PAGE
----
MAC: Mines and Communities

Statement Of The African Initiative On Mining, Environment And Society(aimes)

Published by MAC on 2006-06-15

Statement of the African Initiative on Mining, Environment and Society(AIMES)

Held in Johannesburg

14th to 16th June 2006


We, members of Africa Initiative on Mining, Environment and Society(AIMES), (from Sierra Leone, Ghana, Nigeria, South Africa, Lesotho, Democratic Republic of Congo, Tanzania, Zambia, Burkina Faso, Zimbabwe and UK) have gathered here in Johannesburg to share information on the impact of mining on communities and share strategies to deal with the problems.

During our deliberations we came to the following conclusions :


We acknowledge the continent’s mineral potential, which, if harnessed and managed properly could enrich the ordinary peoples’ lives in Africa.

Despite this potential of enriching the lives of ordinary people, we discovered that many communities remain in abject poverty and they are increasingly losing their livelihood, sources of clean water, air , access to land, hunting grounds, forests.

The problems of prolonged colonialism are being exacerbated by the emergence of the African elite corrupted by continuing theft of mineral resources.

The meeting observed that Africa is now the second most important target for mineral exploration in the world especially with the increasing interest from China, India, Brazil and US. Given the performance history of the sector in Africa this is a cause for concern.

At the root of this de-development process are these agents : African governments, trans-national corporations and their home governments as well as multilateral bodies including World Bank/IMF, WTO etc.

These agents are collectively responsible for the repression of communities; in some cases leading to mass deaths such as :
• logistical support for state paramilitary forces by Anglo Gold Ashanti in DRC, leading to deaths of over a hundred people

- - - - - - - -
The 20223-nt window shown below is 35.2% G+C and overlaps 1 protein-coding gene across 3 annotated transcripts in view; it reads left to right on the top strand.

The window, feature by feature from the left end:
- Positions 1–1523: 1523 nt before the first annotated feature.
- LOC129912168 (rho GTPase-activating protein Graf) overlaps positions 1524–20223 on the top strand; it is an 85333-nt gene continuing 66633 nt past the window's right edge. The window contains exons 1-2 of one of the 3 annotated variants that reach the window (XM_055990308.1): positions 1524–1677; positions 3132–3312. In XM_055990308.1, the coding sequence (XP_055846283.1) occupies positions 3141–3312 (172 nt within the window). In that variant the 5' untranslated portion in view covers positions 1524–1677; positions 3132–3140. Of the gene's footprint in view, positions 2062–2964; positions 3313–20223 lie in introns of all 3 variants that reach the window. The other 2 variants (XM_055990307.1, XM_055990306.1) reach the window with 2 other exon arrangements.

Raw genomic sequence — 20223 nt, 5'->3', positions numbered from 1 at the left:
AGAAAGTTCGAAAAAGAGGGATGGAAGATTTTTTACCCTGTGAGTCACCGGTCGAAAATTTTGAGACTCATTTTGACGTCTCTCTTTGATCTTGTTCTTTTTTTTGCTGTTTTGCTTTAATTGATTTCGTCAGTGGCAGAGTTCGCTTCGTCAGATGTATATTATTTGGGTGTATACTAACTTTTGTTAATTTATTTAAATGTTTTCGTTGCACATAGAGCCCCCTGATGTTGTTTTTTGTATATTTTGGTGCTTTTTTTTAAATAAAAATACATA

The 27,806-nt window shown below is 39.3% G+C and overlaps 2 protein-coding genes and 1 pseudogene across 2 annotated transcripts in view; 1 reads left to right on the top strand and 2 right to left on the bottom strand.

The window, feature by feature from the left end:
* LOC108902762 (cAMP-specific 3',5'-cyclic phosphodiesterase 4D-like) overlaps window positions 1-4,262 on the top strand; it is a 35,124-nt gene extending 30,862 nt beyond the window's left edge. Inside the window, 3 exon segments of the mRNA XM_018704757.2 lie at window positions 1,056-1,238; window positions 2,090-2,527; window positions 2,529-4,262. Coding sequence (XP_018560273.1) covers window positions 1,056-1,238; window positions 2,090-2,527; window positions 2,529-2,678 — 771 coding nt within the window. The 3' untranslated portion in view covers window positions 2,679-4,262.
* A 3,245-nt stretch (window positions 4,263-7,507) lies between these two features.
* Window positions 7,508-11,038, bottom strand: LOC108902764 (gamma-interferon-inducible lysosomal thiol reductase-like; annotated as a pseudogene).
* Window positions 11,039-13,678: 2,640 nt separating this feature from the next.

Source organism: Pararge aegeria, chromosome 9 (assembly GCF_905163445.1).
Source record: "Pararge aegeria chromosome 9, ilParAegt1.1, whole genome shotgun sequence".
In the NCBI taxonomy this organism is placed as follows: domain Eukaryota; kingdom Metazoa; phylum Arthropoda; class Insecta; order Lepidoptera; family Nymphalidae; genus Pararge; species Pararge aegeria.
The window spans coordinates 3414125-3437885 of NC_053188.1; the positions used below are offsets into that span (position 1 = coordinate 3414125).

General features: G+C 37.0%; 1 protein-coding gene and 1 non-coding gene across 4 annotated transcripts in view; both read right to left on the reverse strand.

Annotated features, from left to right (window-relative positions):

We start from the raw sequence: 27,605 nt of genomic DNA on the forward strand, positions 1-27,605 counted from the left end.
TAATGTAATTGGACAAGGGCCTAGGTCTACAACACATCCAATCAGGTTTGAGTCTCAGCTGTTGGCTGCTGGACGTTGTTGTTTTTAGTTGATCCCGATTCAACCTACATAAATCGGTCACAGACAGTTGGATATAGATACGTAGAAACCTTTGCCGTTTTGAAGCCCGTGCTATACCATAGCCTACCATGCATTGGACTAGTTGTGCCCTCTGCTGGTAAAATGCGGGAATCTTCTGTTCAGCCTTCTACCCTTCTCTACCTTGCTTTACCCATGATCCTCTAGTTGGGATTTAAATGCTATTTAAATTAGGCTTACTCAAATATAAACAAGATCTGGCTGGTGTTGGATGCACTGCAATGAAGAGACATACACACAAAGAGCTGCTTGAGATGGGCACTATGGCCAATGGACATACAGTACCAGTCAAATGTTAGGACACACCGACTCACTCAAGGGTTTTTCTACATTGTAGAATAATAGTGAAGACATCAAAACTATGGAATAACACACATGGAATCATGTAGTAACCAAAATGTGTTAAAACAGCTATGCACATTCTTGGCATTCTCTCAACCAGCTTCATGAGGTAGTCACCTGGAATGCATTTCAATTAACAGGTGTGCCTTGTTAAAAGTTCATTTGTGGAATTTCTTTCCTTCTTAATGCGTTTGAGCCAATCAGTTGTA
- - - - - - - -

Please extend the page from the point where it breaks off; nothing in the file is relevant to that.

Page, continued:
• Ghanaian government providing military support to secure Golden Star Resources mining facilities at Prestea, Ghana, leading to deaths of several innocent civilians
• Shooting of innocent unarmed protesters by Amplats mine in Maandagshoek community (South Africa) by state policy.
• The reckless collaboration of Nigerian government with Shell in the Niger Delta has fuelled an explosive civil strive.

The meeting further observed that current policy frameworks in most African countries are deficient in provisions that guarantee community access to justice.


The meeting made the following demands (among others) on African governments :

Meaningfully participatory Mineral Policy reviews that would :- reduce incentives to mining companies to enhance mining revenue from the mining sector, improve environmental management, increase community benefits from the mining sector.

Codification of communities’ cultural, environmental, land and human rights.


The meeting resolved to:

Mobilise and work with affected communities to intensify the struggles against corporate domination of nation states and ensure corporate accountability, while communities’ human rights (cultural, environmental & land) must be respected and protected.

Lobby and engage national governments to develop mineral policy frameworks that will ensure that mineral extraction benefits the poor and affected communities.

The meeting was unanimous that the absence of transparency is one of the major causes of lack of mineral benefits from mining to the community and nations at large. The meeting therefore resolved to support initiatives that promote transparency in the minerals sector including the Extractive Industry Transparency Initiative (EITI) although the meeting recognised the strong weaknesses of the initiative.

Johannesburg, June 16 2006

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